Colorado Secretary of State logo - cube with a C in it

Colorado Secretary
of State Jena Griswold

Colorado Secretary of State logo - Colorado Secretary of State Jena Griswold

Picture of Secretary of State Jena Griswold

Colorado Secretary of State logo - cube with a C in it

Secretary of State
Jena Griswold


Business FAQs

FAQ menu

Reinstating a business

Q1. How can I restart my dissolved entity?

A1. A dissolved entity can restart by filing Articles of Reinstatement.

If there were any trade names held by the entity prior to dissolution, those will not be reinstated. A new Statement of Trade Name will need to be filed for each trade name that is being used by the entity.

Q2. What is the difference between reinstate and restate?

A2. Reinstate is only available if your entity has been dissolved. Filing Articles of Reinstatement re-activates the dissolved entity.

Restating Articles is re-writing the original articles. This document is available to most entities. Restating your articles doesn’t affect the status at all.

If your entity is in delinquent status, you should file a Statement Curing Delinquency to reactivate the entity.

Q3. Why does my entity name have “Reinstated” added to the end of the name?

A3. When reinstating a dissolved entity whose original name is not available, the entity name will include the words “Reinstated” with the date of reinstatement per C.R.S. 7-90-1004. For example, “Entity name, LLC, Reinstated March 1, 2020”.

Your business is unique. We do not know every situation your business is facing and cannot answer legal-based questions. We suggest talking to an attorney or business advisor if you have questions.

You can file a document to change the entity name to something that is available after the entity has been reinstated. Refer to the frequently asked questions for Names.

Q4. Where can I find the Colorado statute under which the entity I am reinstating existed immediately prior to dissolution?

A4. When you’re filing a Reinstatement, you’ll need to include the statute under which the entity existed immediately prior to dissolution.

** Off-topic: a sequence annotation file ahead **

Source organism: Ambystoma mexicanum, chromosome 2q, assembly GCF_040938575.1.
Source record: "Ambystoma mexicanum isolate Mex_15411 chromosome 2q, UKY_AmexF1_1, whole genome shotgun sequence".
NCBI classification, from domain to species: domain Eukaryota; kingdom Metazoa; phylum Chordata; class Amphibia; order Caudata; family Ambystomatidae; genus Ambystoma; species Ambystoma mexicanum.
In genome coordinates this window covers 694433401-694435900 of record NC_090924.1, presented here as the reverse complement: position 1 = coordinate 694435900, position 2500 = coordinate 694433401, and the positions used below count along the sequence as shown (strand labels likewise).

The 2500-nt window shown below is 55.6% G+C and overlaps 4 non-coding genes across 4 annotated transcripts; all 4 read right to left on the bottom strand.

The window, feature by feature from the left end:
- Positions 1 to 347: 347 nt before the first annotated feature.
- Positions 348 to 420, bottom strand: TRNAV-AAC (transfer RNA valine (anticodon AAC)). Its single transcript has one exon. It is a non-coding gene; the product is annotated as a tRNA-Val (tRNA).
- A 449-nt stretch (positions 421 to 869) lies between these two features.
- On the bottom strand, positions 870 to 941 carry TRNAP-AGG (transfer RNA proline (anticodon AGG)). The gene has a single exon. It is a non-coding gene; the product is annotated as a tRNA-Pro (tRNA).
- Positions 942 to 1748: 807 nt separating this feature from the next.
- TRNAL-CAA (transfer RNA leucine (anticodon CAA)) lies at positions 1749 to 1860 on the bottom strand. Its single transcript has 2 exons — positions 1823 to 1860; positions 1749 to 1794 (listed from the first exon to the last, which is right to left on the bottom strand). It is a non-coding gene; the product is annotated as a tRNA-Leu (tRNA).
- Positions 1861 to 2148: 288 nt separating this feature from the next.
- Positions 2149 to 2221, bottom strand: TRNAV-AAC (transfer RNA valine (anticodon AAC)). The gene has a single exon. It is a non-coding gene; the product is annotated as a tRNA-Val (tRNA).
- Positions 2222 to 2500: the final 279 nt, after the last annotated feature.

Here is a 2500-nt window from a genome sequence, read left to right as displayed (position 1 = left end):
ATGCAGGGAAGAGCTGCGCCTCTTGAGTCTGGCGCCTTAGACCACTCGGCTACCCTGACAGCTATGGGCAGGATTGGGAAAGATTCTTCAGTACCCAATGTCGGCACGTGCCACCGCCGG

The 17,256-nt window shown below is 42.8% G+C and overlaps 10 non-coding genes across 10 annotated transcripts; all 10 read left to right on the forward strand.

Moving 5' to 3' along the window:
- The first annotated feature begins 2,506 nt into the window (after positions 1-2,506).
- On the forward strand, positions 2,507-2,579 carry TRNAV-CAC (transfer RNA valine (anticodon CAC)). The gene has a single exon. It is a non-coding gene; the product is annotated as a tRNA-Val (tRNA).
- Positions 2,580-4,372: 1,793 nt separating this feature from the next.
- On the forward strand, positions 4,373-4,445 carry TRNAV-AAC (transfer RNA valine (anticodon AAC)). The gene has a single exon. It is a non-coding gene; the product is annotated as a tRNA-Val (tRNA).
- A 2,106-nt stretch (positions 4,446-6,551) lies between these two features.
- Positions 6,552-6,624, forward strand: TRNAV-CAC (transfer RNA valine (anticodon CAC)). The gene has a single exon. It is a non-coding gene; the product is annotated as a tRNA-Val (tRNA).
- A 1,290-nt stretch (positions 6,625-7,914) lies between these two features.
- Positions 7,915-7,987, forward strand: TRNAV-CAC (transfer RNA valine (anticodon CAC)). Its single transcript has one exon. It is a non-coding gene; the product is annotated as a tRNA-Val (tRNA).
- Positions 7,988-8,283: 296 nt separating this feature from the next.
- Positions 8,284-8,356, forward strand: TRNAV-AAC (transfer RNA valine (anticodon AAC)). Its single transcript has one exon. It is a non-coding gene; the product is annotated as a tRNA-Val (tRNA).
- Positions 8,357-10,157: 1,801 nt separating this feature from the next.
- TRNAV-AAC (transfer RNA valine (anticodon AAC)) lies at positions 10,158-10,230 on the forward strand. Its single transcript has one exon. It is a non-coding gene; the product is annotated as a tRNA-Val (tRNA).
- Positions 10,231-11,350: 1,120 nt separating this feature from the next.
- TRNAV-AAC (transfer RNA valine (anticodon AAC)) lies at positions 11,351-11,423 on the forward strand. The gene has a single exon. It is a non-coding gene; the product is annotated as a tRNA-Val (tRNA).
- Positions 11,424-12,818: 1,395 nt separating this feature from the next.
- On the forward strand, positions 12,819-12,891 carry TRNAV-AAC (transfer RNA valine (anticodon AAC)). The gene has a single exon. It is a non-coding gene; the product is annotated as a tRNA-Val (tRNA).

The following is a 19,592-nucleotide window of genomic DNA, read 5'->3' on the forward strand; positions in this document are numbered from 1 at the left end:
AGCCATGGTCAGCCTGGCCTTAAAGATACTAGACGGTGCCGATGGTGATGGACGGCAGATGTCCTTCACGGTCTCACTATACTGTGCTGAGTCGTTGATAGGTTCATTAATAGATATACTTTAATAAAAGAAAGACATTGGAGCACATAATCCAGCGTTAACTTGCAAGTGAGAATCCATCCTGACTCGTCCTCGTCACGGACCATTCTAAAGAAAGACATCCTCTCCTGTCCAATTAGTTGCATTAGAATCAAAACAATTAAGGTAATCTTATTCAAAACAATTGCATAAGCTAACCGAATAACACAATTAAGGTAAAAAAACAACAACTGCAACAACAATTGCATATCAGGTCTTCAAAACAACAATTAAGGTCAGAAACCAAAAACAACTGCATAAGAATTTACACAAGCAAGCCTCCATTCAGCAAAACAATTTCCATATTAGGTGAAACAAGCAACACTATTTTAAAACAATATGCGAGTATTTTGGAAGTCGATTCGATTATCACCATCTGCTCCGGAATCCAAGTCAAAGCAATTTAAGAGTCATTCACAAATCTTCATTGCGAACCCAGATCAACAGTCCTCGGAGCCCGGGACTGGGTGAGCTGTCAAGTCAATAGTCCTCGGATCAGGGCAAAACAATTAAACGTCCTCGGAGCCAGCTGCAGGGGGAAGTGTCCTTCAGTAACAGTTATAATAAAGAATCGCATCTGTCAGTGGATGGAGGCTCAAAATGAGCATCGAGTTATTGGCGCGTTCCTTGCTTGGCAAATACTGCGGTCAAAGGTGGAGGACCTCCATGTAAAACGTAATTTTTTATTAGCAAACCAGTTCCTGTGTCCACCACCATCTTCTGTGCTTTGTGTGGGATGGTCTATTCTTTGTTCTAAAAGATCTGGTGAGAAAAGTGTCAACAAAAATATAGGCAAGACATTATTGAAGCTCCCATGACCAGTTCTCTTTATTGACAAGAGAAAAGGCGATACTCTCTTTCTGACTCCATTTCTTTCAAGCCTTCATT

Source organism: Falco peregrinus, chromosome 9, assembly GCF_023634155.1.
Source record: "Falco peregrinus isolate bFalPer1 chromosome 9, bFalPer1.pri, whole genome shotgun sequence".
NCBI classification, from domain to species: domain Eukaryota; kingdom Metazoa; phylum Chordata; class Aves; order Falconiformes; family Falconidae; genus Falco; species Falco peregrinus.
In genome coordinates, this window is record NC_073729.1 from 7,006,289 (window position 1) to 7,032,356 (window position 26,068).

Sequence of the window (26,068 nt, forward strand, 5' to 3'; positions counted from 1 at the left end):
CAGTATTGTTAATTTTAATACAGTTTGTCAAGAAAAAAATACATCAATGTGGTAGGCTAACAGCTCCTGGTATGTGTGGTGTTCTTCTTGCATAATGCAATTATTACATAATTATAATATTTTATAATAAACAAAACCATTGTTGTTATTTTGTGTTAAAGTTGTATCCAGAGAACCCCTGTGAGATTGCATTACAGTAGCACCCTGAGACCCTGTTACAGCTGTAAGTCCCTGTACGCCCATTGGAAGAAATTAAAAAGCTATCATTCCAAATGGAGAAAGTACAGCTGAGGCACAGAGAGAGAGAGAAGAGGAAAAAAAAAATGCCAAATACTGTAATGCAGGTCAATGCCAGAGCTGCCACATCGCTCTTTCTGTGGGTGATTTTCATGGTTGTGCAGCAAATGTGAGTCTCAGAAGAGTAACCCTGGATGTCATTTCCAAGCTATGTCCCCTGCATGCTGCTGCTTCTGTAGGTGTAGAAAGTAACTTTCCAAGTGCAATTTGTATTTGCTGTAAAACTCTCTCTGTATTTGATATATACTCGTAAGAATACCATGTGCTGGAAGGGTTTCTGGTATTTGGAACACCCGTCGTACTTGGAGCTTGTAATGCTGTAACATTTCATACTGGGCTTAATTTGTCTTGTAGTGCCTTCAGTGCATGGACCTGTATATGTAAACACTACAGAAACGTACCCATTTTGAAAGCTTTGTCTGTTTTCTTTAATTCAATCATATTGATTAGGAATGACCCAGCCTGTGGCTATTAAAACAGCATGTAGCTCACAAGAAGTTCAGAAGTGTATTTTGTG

The document forming the entity may indicate the statute under which the entity was formed. This document can be found in the entity’s Filing History and Documents.

The statute number may appear as a hyphenated string of numbers such as 7-90-555 or section 7-80-111, C.R.S., or as the name of an act. You may be able to refer to the current Colorado Revised Statutes.

Since each entity type is filed pursuant to different statutes and statutes are amended and changed, our office cannot advise you as to which statute your original document was filed under.

You may need to consult legal, business, or tax advisors for further information.

Q5. Am I able to reinstate a record that I can’t find on the website?

A5. Refer to the Missing, illegible, or incorrectly indexed records FAQ

Q6. I’m trying to submit my reinstatement and the page now says "Manage Attachments". What do I need to do?

A6. If you do not have an attachment to provide, go to the bottom of the page and select “Previous Page”. This will take you back to the form. Make sure that you haven’t selected that you want to include attachments.

Go to the top of the page and make sure that the title is “Articles of Reinstatement” and NOT “Restated Constituent Filed Document”. If you selected the wrong document, choose “Previous Page” at the bottom of the form, and then select the Articles of Reinstatement from the Documents Available for Filing page.

If you have more questions about attachments, refer to the Attachments FAQ.